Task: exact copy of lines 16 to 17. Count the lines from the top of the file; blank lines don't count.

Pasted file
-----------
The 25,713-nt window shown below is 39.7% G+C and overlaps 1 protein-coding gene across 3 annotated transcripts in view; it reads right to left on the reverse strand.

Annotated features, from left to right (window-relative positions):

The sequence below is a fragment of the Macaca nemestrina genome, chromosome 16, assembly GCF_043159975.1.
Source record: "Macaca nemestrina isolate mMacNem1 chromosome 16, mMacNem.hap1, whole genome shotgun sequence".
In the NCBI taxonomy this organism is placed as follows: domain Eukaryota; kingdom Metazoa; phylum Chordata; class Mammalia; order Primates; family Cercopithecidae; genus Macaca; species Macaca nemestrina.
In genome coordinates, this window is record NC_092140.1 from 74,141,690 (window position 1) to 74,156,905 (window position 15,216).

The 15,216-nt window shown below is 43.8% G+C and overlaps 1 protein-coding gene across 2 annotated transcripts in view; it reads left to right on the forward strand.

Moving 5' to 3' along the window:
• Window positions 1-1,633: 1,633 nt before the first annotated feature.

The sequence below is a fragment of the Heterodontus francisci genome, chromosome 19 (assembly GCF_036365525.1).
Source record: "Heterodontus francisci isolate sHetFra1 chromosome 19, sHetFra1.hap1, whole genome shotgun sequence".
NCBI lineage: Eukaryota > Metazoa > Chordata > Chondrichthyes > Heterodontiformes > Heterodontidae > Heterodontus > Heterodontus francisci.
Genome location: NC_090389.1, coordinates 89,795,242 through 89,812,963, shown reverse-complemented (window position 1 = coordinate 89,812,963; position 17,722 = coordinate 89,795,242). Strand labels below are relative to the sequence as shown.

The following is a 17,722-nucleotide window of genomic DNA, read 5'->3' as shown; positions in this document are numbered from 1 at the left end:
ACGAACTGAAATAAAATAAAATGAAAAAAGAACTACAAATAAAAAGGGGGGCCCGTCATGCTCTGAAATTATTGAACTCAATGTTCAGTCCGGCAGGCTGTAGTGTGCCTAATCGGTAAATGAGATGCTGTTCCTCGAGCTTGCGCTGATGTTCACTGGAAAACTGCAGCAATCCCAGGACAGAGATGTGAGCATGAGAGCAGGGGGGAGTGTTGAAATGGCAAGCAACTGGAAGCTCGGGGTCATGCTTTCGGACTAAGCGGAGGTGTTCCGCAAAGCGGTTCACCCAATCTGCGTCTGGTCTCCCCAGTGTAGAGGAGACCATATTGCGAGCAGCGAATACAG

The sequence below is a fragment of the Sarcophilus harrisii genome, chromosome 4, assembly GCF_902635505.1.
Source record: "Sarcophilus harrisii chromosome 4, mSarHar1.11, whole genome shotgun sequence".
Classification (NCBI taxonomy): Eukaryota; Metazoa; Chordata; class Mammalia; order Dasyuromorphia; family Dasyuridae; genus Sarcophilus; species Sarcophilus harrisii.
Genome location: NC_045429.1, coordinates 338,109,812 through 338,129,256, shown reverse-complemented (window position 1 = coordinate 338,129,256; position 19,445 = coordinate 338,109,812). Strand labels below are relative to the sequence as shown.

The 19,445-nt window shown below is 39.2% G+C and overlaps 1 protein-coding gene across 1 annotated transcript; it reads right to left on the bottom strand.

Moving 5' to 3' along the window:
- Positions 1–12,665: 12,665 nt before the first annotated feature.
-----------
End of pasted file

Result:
The sequence below is a fragment of the Sarcophilus harrisii genome, chromosome 4, assembly GCF_902635505.1.
Source record: "Sarcophilus harrisii chromosome 4, mSarHar1.11, whole genome shotgun sequence".